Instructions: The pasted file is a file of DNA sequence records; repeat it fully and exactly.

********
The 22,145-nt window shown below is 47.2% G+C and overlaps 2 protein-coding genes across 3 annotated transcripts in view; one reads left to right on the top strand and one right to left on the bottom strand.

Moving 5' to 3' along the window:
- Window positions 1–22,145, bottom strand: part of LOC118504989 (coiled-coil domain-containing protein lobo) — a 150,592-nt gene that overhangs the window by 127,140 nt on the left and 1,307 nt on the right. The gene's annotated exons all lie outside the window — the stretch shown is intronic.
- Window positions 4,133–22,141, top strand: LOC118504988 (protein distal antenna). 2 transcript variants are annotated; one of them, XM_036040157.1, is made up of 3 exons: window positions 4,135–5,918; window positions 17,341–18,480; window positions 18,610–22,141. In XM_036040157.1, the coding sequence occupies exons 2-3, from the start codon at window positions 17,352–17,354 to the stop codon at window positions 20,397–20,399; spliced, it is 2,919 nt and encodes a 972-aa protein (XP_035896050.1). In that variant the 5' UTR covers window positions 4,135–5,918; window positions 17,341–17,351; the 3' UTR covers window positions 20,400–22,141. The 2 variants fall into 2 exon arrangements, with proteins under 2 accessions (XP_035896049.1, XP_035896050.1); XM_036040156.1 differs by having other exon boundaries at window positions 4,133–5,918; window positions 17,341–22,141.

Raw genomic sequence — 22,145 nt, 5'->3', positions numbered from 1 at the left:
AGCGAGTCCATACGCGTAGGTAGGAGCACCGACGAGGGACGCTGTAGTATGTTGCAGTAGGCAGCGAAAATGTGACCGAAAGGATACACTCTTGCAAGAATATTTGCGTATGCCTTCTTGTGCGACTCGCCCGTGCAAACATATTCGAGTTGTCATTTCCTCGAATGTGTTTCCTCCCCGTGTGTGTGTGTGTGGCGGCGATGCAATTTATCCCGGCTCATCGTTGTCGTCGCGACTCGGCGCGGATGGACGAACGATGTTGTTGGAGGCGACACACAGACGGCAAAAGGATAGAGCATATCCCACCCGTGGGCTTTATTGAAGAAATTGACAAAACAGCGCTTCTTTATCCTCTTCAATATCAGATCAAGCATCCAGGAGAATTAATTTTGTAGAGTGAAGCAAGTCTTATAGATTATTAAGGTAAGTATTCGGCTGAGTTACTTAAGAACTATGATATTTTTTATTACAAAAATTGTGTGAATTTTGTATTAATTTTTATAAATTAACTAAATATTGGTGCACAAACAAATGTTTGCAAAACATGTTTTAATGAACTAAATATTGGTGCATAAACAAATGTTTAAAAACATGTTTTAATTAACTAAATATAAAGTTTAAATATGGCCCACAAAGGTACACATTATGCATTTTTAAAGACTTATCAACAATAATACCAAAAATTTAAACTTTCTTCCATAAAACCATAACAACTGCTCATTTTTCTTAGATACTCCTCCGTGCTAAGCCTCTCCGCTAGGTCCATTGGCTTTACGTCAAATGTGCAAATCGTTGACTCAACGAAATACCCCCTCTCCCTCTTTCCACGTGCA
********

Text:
The 22,145-nt window shown below is 47.2% G+C and overlaps 2 protein-coding genes across 3 annotated transcripts in view; one reads left to right on the top strand and one right to left on the bottom strand.

Moving 5' to 3' along the window:
- Window positions 1–22,145, bottom strand: part of LOC118504989 (coiled-coil domain-containing protein lobo) — a 150,592-nt gene that overhangs the window by 127,140 nt on the left and 1,307 nt on the right. The gene's annotated exons all lie outside the window — the stretch shown is intronic.
- Window positions 4,133–22,141, top strand: LOC118504988 (protein distal antenna). 2 transcript variants are annotated; one of them, XM_036040157.1, is made up of 3 exons: window positions 4,135–5,918; window positions 17,341–18,480; window positions 18,610–22,141. In XM_036040157.1, the coding sequence occupies exons 2-3, from the start codon at window positions 17,352–17,354 to the stop codon at window positions 20,397–20,399; spliced, it is 2,919 nt and encodes a 972-aa protein (XP_035896050.1). In that variant the 5' UTR covers window positions 4,135–5,918; window positions 17,341–17,351; the 3' UTR covers window positions 20,400–22,141. The 2 variants fall into 2 exon arrangements, with proteins under 2 accessions (XP_035896049.1, XP_035896050.1); XM_036040156.1 differs by having other exon boundaries at window positions 4,133–5,918; window positions 17,341–22,141.

Raw genomic sequence — 22,145 nt, 5'->3', positions numbered from 1 at the left:
AGCGAGTCCATACGCGTAGGTAGGAGCACCGACGAGGGACGCTGTAGTATGTTGCAGTAGGCAGCGAAAATGTGACCGAAAGGATACACTCTTGCAAGAATATTTGCGTATGCCTTCTTGTGCGACTCGCCCGTGCAAACATATTCGAGTTGTCATTTCCTCGAATGTGTTTCCTCCCCGTGTGTGTGTGTGTGGCGGCGATGCAATTTATCCCGGCTCATCGTTGTCGTCGCGACTCGGCGCGGATGGACGAACGATGTTGTTGGAGGCGACACACAGACGGCAAAAGGATAGAGCATATCCCACCCGTGGGCTTTATTGAAGAAATTGACAAAACAGCGCTTCTTTATCCTCTTCAATATCAGATCAAGCATCCAGGAGAATTAATTTTGTAGAGTGAAGCAAGTCTTATAGATTATTAAGGTAAGTATTCGGCTGAGTTACTTAAGAACTATGATATTTTTTATTACAAAAATTGTGTGAATTTTGTATTAATTTTTATAAATTAACTAAATATTGGTGCACAAACAAATGTTTGCAAAACATGTTTTAATGAACTAAATATTGGTGCATAAACAAATGTTTAAAAACATGTTTTAATTAACTAAATATAAAGTTTAAATATGGCCCACAAAGGTACACATTATGCATTTTTAAAGACTTATCAACAATAATACCAAAAATTTAAACTTTCTTCCATAAAACCATAACAACTGCTCATTTTTCTTAGATACTCCTCCGTGCTAAGCCTCTCCGCTAGGTCCATTGGCTTTACGTCAAATGTGCAAATCGTTGACTCAACGAAATACCCCCTCTCCCTCTTTCCACGTGCA